This just in: Your social network may be making you fat. But it could help you quit smoking. And avoid an STD.

A new study out of the Harvard Medical School and UC San Diego looked at how people’s social circles affected their personal lives. Now, this research focused on real-world social networks, not the online kind. But I’d like to suggest the same findings can be applied to our web-based social world. Allow me to elaborate.

Finding #1

  • Real-World Research: One of the study’s key findings was that if a person’s friends all quit smoking, he’d be more likely to quit, too. So basically, people tend to follow the group and try to fit in, whether or not they realize they’re doing it.
  • Online Application: Is there any other explanation for the endless sea of glitter graphics and obnoxious animations on profile pages? No one can enjoy looking at that garbage. But because others in the social circle have it, people follow suit and set it up, even if it does cause the occasional Flash-induced seizure.

Finding #2

  • Real-World Research: The study says we might now be able to “harness the power of these networks for many purposes, such as encouraging safe sex,” according to the Washington Post.
  • Online Application: Uh, yeah…I mean, come on, fellas. Any web site that can take a seemingly normal person and turn him into an acronym-spouting, web-obsessed avatar is doing a damned fine job of intercourse control. Now, admittedly, the times are a changin’. Gone are the days when spending your life online marks you as a socially inept, sexually awkward goon. MySpace is full of millions of pre-teens who spend their every free moment surfing the site, and if we believe the research, most of those middle schoolers have scored more tail by age 12 than most of us did in all of college. This study, though, looked at data from people over the age of 30, so we can exclude those horny little buggers from our discussion.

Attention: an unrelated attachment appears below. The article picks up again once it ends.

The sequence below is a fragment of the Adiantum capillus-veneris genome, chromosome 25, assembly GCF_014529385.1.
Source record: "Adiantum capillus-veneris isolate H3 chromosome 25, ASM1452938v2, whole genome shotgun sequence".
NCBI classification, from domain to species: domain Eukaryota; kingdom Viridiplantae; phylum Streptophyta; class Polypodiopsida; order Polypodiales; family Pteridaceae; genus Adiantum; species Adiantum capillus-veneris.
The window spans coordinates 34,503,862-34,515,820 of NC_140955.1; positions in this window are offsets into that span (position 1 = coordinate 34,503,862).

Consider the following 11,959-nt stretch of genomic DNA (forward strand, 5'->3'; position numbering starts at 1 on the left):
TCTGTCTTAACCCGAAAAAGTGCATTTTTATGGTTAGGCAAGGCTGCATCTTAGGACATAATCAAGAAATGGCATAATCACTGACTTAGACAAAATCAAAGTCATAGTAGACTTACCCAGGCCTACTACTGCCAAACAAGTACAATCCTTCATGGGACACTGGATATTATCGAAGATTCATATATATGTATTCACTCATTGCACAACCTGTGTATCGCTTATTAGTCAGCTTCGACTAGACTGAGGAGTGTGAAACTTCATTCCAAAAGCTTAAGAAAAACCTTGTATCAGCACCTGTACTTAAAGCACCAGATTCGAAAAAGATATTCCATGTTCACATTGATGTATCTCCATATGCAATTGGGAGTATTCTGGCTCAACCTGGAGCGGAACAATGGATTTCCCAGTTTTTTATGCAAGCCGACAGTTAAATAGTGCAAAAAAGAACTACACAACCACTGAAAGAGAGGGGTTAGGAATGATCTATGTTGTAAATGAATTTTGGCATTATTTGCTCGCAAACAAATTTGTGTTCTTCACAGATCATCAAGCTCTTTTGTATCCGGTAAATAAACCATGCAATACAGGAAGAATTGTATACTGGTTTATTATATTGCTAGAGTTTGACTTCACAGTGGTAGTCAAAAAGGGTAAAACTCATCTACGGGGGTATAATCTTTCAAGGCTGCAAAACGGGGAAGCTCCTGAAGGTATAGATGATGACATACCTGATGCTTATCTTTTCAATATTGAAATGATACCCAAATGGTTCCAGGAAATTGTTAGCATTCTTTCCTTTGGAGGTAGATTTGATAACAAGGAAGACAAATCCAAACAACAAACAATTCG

Finding #3

  • Real-World Research: The scientists learned that what happens in your social network has a significant impact on what happens to your health. One discovery was that “obesity appear(s) to spread from one person to another through social networks, almost like a virus or fad.”
  • Online Application: Hmm. So what you’re telling me is that people who sit in front of their computers all day tend to get overweight? And it happens to their other online friends avoiding exercise, too? Well, hand me a hoagie and call me Melvin. I had no idea.

The Final Word

There’s something to be learned from this study. If we know that others’ influence, online or otherwise, can cause us to develop habits like overeating, we can combat that — right? And if we realize that sitting in front of our computers all day doesn’t lead to hot women hunting us down, then we could log off and go out once in a while. I mean, it’s really quite simple.

My friends, it’s time for us to harness the power of our social circle and improve our lives. So give all this some thought and get back to me. I’ll be here, updating my MySpace page and eating a sandwich.

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